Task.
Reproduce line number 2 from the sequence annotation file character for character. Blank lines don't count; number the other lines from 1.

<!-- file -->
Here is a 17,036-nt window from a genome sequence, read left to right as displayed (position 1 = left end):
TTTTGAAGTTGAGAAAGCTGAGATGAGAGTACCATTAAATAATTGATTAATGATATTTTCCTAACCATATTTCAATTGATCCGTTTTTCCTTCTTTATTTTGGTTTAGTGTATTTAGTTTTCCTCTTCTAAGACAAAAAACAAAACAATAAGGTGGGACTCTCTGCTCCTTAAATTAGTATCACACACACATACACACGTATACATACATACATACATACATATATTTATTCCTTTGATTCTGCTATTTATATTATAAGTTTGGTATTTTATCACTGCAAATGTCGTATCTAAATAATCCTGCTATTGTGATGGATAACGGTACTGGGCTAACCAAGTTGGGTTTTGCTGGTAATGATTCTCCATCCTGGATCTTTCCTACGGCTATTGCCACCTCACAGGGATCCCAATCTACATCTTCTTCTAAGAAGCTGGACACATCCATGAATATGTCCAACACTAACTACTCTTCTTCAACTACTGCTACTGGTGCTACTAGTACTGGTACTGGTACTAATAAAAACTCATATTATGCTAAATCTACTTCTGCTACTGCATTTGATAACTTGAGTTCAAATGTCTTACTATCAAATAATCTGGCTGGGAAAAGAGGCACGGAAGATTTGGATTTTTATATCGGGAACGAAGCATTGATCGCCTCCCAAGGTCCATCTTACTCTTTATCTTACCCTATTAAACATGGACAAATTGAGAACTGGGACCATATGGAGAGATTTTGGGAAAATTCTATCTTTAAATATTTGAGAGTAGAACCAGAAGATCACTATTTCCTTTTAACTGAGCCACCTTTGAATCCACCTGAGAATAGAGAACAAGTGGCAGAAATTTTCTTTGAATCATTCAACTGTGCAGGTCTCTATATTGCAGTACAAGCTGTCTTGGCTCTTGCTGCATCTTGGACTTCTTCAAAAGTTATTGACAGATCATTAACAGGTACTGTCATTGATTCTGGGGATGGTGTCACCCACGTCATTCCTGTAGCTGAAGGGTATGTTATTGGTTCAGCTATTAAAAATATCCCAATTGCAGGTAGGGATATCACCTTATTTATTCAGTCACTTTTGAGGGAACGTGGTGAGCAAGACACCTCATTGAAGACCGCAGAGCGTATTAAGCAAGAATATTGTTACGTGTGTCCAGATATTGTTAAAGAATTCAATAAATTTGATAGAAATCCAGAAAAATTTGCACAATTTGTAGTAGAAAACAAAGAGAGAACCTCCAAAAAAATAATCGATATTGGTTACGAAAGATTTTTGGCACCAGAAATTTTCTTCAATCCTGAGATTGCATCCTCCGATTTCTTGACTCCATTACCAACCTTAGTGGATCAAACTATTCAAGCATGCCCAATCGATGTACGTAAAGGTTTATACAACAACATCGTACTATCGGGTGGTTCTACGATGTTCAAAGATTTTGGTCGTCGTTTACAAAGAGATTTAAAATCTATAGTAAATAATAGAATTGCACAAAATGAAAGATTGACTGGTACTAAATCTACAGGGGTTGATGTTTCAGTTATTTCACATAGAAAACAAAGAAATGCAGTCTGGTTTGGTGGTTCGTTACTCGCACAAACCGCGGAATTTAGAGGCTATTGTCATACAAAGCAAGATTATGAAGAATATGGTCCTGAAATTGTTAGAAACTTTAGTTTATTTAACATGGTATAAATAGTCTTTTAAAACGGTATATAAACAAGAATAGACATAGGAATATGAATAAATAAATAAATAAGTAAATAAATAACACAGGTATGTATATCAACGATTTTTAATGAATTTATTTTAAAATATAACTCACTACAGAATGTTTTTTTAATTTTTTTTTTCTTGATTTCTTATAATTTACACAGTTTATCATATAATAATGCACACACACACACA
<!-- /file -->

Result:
TTTTGAAGTTGAGAAAGCTGAGATGAGAGTACCATTAAATAATTGATTAATGATATTTTCCTAACCATATTTCAATTGATCCGTTTTTCCTTCTTTATTTTGGTTTAGTGTATTTAGTTTTCCTCTTCTAAGACAAAAAACAAAACAATAAGGTGGGACTCTCTGCTCCTTAAATTAGTATCACACACACATACACACGTATACATACATACATACATACATATATTTATTCCTTTGATTCTGCTATTTATATTATAAGTTTGGTATTTTATCACTGCAAATGTCGTATCTAAATAATCCTGCTATTGTGATGGATAACGGTACTGGGCTAACCAAGTTGGGTTTTGCTGGTAATGATTCTCCATCCTGGATCTTTCCTACGGCTATTGCCACCTCACAGGGATCCCAATCTACATCTTCTTCTAAGAAGCTGGACACATCCATGAATATGTCCAACACTAACTACTCTTCTTCAACTACTGCTACTGGTGCTACTAGTACTGGTACTGGTACTAATAAAAACTCATATTATGCTAAATCTACTTCTGCTACTGCATTTGATAACTTGAGTTCAAATGTCTTACTATCAAATAATCTGGCTGGGAAAAGAGGCACGGAAGATTTGGATTTTTATATCGGGAACGAAGCATTGATCGCCTCCCAAGGTCCATCTTACTCTTTATCTTACCCTATTAAACATGGACAAATTGAGAACTGGGACCATATGGAGAGATTTTGGGAAAATTCTATCTTTAAATATTTGAGAGTAGAACCAGAAGATCACTATTTCCTTTTAACTGAGCCACCTTTGAATCCACCTGAGAATAGAGAACAAGTGGCAGAAATTTTCTTTGAATCATTCAACTGTGCAGGTCTCTATATTGCAGTACAAGCTGTCTTGGCTCTTGCTGCATCTTGGACTTCTTCAAAAGTTATTGACAGATCATTAACAGGTACTGTCATTGATTCTGGGGATGGTGTCACCCACGTCATTCCTGTAGCTGAAGGGTATGTTATTGGTTCAGCTATTAAAAATATCCCAATTGCAGGTAGGGATATCACCTTATTTATTCAGTCACTTTTGAGGGAACGTGGTGAGCAAGACACCTCATTGAAGACCGCAGAGCGTATTAAGCAAGAATATTGTTACGTGTGTCCAGATATTGTTAAAGAATTCAATAAATTTGATAGAAATCCAGAAAAATTTGCACAATTTGTAGTAGAAAACAAAGAGAGAACCTCCAAAAAAATAATCGATATTGGTTACGAAAGATTTTTGGCACCAGAAATTTTCTTCAATCCTGAGATTGCATCCTCCGATTTCTTGACTCCATTACCAACCTTAGTGGATCAAACTATTCAAGCATGCCCAATCGATGTACGTAAAGGTTTATACAACAACATCGTACTATCGGGTGGTTCTACGATGTTCAAAGATTTTGGTCGTCGTTTACAAAGAGATTTAAAATCTATAGTAAATAATAGAATTGCACAAAATGAAAGATTGACTGGTACTAAATCTACAGGGGTTGATGTTTCAGTTATTTCACATAGAAAACAAAGAAATGCAGTCTGGTTTGGTGGTTCGTTACTCGCACAAACCGCGGAATTTAGAGGCTATTGTCATACAAAGCAAGATTATGAAGAATATGGTCCTGAAATTGTTAGAAACTTTAGTTTATTTAACATGGTATAAATAGTCTTTTAAAACGGTATATAAACAAGAATAGACATAGGAATATGAATAAATAAATAAATAAGTAAATAAATAACACAGGTATGTATATCAACGATTTTTAATGAATTTATTTTAAAATATAACTCACTACAGAATGTTTTTTTAATTTTTTTTTTCTTGATTTCTTATAATTTACACAGTTTATCATATAATAATGCACACACACACACA